Report Date: April 1984
The following abstract presents results of a study conducted by a contract laboratory for the National Toxicology Program. The findings may not have been peer reviewed and were not evaluated in accordance with the levels of evidence criteria established by NTP in March 2009. For more information, see the Explanation of Levels of Evidence for Developmental Toxicity. The findings and conclusions for this study should not be construed to represent the views of NTP or the U.S. Government.
Diethylhexyl phthalate. a widely used plasticizer, was administered to timed-mated Swiss CD-1 mice (F0 generation) on gestational days 0-17. Dietary concentrations of 0%, 0.01%, 0.025%, or 0.05% DEHP resulted in average doses of 0, 19, 48, and 95 mg/kg/day, respectively. DEHP was not added to the diet of P0 animals after gd 17, or to the diet of F1 animals. P0 dams were evaluated for DEHP toxicity (Task 1), and their offspring were evaluated for viability, growth and development (Task 2). At 52-57 days of age, F1 males and females were mated within treatment groups, and the F2a offspring were evaluated for viability and growth through postnatal day 4 (Task 3). Suggestive evidence of an adverse reproductive effect was observed during Task 3 in the first replicate of this investigation. Therefore, F1 animals were rebred across the high-dose and control groups in order to distinguish between potential effects upon each sex (Task 4). The resultant F2b litters were evaluated for viability and growth through pnd 4.
F0 maternal food consumption (g/kg/day) and weight gain during treatment were not influenced by DEHP. Maternal body weight exhibited a dose-related decreasing trend on pnd 4 and 7, but pairwise comparisons of DEHP-exposed groups to the control group were not significant. No other evidence of DEHP toxicity was noted in F0 dams through scheduled sacrifice. DEHP treatment did not affect the number of implantation sites per dam, the % fertile matings, the % pregnancies with live litters on pnd 1, or the % viable litters through pnd 4.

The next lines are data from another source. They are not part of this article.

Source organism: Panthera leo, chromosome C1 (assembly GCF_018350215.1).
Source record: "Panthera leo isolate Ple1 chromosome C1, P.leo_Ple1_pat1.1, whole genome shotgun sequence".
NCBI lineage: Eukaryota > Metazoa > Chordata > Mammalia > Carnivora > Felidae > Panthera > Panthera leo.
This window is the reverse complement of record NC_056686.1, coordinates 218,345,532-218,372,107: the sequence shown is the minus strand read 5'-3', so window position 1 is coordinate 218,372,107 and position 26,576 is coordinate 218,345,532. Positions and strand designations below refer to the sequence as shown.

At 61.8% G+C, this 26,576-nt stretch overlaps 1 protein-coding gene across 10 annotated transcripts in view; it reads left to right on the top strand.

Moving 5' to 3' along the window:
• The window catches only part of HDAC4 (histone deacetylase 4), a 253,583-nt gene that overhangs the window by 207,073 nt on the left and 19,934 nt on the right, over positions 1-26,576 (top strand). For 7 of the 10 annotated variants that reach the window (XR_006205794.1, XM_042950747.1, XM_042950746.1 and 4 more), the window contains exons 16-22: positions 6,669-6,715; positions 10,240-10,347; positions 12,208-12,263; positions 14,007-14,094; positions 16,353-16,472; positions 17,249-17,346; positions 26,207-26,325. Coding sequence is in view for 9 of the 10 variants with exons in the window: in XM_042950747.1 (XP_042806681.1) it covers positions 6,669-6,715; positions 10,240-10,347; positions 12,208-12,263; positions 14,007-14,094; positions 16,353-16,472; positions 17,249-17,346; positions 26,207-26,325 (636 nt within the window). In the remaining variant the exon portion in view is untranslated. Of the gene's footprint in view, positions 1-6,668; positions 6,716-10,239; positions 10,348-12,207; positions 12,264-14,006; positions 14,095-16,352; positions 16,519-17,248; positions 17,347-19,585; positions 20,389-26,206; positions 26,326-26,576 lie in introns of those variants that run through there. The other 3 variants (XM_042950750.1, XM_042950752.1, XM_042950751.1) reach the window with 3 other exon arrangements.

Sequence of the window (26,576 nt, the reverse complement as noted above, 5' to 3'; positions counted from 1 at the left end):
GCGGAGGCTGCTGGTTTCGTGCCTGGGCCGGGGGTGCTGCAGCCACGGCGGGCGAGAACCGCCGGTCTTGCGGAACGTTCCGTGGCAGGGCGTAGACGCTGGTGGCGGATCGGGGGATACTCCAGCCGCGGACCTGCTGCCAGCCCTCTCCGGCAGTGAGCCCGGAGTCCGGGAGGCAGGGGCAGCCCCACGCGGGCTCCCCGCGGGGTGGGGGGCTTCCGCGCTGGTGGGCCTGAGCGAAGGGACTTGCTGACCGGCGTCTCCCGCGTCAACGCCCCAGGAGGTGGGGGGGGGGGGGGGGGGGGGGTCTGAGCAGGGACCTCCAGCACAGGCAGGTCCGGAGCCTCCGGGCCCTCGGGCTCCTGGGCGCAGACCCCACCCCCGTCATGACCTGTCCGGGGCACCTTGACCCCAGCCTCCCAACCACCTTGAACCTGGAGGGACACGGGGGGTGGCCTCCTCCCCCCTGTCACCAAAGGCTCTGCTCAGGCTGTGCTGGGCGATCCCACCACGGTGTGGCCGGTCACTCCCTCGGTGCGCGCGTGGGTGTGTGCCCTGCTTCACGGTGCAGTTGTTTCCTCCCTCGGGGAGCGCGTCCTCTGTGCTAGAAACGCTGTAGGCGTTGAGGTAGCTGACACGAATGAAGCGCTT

For F1 litters, the % prenatal mortality was significantly increased at the high dose (9.0, 6.0,1.4 and 26.4% per litter for the control through high-dose groups, respectively), and a concomitant decrease in live litter size on pnd 1 was also observed (10.9, 11.5, 10.8 and 8.5 live pups per litter, respectively). During the neonatal period (pnd 1-4), the percentage of viable pups was significantly decreased at 0.05% DEHP. During the postnatal period (pnd 4-169), minor reductions in F1 female body weight were observed during Task 3. No other effects of DEHP were observed upon growth, viability, age at acquisition of developmental landmarks (i.e., incisor eruption, wire grasping, eye opening, testes descent or vaginal opening), or spontaneous locomotor activity on pnd 14, 21 or 50.
No adverse effects were observed upon the reproductive performance of the F1 generation, except for a reduction of F2a live litter size at 0.05% DEHP in the first study replicate. The growth and viability of the F2a and F2b litters through pnd 4 were unaffected by treatment. Reproductive organs of F1 males and females did not differ in weight between the high-dose and control groups, nor were any treatment-related histopathologic findings revealed.
In summary, F0 females were exposed to DEHP (0%, 0.01%, 0.025% and 0.050%) in the diet on gd 0-17. No adverse effects were observed at 0.01% DEHP (19 mg/kg/day) or at 0.025S DEHP (48 mg/kg/day) except for minor, transient decreases in F1 female weight during Task 3. At 0.05% (95 mg/kg/day), indications of F0 maternal toxicity were minimal. Pre- and early postnatal (pnd 1-4) mortality of the F1 offspring were significantly increased at the high dose, and a transient reduction of F1 female body weight was observed during Task 3. Despite the presence of this developmental toxicity at 0.05X, no further residual or delayed effects were observed upon the growth, viability, development or reproductive performance of the F1 generation between pnd 4-169.